2Cor.5:6-11 - "Sunnyhill" Herne Bay Evangelical Free Church

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2 Corinthians 5:6-11


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Our Aim to Please Him



Introduction
Paul has already told us that he was a confident Christian. He also already made that very plain in he writing of this letter:

2:14 "But thanks be to God, who in Christ always leads us in triumphal procession, and through us spreads the fragrance of the knowledge of him everywhere."

3:4,12 "Such is the confidence that we have through Christ toward God... Since we have such a hope, we are very bold"

4:1,16 "Therefore, having this ministry by the mercy of God, we do not lose heart... So we do not lose heart. Though our outer nature is wasting away, our inner nature is being renewed day by day."


All the criticism and suspicion which might have come his way had done nothing to dent this confidence. The reason why this was the case was that Paul was focused upon Christ and nothing or no-one else.


Paul – a Cheerful Christian
Now Paul goes further and tells us that not only was he a confident believer he was a cheerful one as well!

5:6 "So we are always of good courage." "That’s why we live with such good cheer."MSG
5:8 "Yes, we are of good courage," "So we have a cheerful confidence," WEY


If we stopped to think about it we would not find this surprising even when we remember the many hard and testing experiences Paul had. Since Jesus had burst into Paul's life he had totally transformed it and Paul had come to know and enjoy:

  • Grace and peace

  • Comfort in suffering

  • The promises that he was being prepared for a glorious future and a glorious future for him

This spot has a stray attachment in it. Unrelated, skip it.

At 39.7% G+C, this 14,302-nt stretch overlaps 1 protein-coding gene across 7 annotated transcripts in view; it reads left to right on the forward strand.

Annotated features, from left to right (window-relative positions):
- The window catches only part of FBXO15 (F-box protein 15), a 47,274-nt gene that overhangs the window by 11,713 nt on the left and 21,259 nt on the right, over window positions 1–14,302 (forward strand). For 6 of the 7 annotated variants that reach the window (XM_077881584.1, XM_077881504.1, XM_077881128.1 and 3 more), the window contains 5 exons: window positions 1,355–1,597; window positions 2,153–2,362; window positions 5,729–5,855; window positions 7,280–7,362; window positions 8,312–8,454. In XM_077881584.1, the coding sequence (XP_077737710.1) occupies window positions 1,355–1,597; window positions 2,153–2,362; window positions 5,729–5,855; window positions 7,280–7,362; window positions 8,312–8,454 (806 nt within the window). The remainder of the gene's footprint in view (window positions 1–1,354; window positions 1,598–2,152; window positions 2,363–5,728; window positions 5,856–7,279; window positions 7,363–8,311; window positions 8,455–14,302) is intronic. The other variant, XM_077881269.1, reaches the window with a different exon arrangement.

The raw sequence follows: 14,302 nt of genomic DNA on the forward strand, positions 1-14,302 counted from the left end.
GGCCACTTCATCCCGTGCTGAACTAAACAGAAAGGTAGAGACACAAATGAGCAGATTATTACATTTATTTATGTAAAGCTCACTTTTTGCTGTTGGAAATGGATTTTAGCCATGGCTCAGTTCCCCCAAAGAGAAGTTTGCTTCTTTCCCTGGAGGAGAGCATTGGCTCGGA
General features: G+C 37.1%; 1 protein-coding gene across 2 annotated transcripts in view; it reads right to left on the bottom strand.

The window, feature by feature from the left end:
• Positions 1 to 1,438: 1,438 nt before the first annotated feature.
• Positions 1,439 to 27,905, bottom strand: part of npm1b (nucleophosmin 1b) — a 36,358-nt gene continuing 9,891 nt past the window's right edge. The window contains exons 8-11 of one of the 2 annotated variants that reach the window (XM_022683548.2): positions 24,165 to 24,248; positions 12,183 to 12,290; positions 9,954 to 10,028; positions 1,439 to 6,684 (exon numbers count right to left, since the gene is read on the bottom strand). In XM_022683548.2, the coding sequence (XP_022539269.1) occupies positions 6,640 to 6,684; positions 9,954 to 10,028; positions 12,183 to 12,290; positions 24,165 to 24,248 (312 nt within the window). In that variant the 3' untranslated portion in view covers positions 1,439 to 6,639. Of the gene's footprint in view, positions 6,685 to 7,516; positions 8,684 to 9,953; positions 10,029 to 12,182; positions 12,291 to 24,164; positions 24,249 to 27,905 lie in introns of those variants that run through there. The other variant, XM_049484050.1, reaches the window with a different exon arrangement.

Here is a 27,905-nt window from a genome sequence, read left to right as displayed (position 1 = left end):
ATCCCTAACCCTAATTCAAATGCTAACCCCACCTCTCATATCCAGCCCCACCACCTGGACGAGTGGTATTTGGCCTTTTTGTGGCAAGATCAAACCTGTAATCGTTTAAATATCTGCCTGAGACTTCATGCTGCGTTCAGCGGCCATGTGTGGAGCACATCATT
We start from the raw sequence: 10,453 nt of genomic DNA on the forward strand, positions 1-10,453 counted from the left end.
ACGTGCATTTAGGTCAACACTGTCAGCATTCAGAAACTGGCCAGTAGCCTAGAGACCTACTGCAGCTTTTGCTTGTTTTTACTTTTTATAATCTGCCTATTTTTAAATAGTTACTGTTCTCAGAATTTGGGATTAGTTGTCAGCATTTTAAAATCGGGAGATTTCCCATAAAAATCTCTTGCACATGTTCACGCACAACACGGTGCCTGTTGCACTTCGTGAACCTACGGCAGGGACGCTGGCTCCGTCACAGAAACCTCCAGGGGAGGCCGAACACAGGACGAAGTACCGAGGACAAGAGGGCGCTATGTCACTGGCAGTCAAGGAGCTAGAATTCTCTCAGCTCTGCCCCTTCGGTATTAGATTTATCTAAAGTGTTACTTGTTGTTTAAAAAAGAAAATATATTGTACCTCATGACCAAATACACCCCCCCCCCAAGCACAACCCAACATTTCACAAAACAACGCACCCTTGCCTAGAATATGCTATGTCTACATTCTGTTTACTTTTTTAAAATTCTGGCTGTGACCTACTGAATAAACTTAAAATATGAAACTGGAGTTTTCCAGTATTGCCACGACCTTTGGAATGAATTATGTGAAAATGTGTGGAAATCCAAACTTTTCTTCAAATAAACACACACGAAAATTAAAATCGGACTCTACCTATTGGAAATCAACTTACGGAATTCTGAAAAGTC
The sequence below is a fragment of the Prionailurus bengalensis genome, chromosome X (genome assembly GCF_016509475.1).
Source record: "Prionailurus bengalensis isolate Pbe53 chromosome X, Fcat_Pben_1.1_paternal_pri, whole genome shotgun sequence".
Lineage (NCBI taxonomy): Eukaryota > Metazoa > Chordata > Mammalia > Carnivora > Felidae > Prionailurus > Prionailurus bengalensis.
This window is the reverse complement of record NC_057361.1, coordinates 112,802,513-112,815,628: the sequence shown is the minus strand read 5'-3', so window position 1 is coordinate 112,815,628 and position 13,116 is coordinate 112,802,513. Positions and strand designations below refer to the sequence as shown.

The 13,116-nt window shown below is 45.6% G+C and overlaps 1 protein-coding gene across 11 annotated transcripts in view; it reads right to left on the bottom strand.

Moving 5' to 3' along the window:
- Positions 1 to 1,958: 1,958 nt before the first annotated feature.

• The gift and presence of the Holy Spirit as a guarantee of these future blessings


Paul was a specially appointed apostle but there is no reason why we should live significantly different Christian lives to the life that Paul led.


The Christian's Response to Blessing
The blessings that Paul experienced were those of a Christian. His response to those blessings was warm and enthusiastic showing us how we too should respond. Paul did not to enjoy his privileges with a passive self-indulgence – no, he valued them highly and longed demonstrate his appreciation by living his life to please his Saviour who had done so much for him. Paul had settled it in his life that whether he lived or whether he died his chief overarching aim would be to please his Lord. Our response should resemble that of the apostle too. We too should be making it aim our in life as Christians to please the Saviour.

But how are we to do this? What will be necessary if we are to order our lives so as to attain this goal?

Well the first thing is to recognise the need we have of being Christ-centred. This is something that absolutely dominated Paul's life. Just look at how he continues his letter. He has been talking about life in the earthly body and life in the age to come now, as he proceeds, he relates both to the Lord Jesus.

He speaks firstly about continuing to live in the body and then after an explanatory digression on walking by faith he talks about life after the death of the body.

Paul knows that if he is to go on living in his earthly body then in some measure at least he will be living his life "away from the Lord". He immediately goes on to explain what he means by that. Life lived in the earthly body is a life that is lived in the domain of faith and not of sight. In this state of earthly living Paul's experience of Christ is of necessity limited – he does not see the Lord Jesus with his physical eyes. All that he knows about and experiences of Jesus is related to him through this channel of faith.

Let us look a little more closely at this "living by faith" and what it entails.

When we live by faith we allow our belief in the things which we do not see not simply to affect our thinking and behaviour but to direct it. We believe in the existence of objects which are invisible, and we are influenced by them. To walk by faith, is to live in the confident expectation of things that are to come. It means that we allow the existence of the unseen realities in which we believe to influence us just as if they were visible.

The Christian believes in the reality of the glories of heaven; he believes the Redeemer is there; he believes there is a crown of glory to be won or lost; and he lives and acts as if that were all real, and as if he saw it all. To "live by faith" simply means that we live and act as if these things were true, and we allow them to determine all our thinking.

Here are some more of those unseen realities:

  • God is unseen — but the Christian lives, and thinks, and acts as if there were a God, and as if he saw him.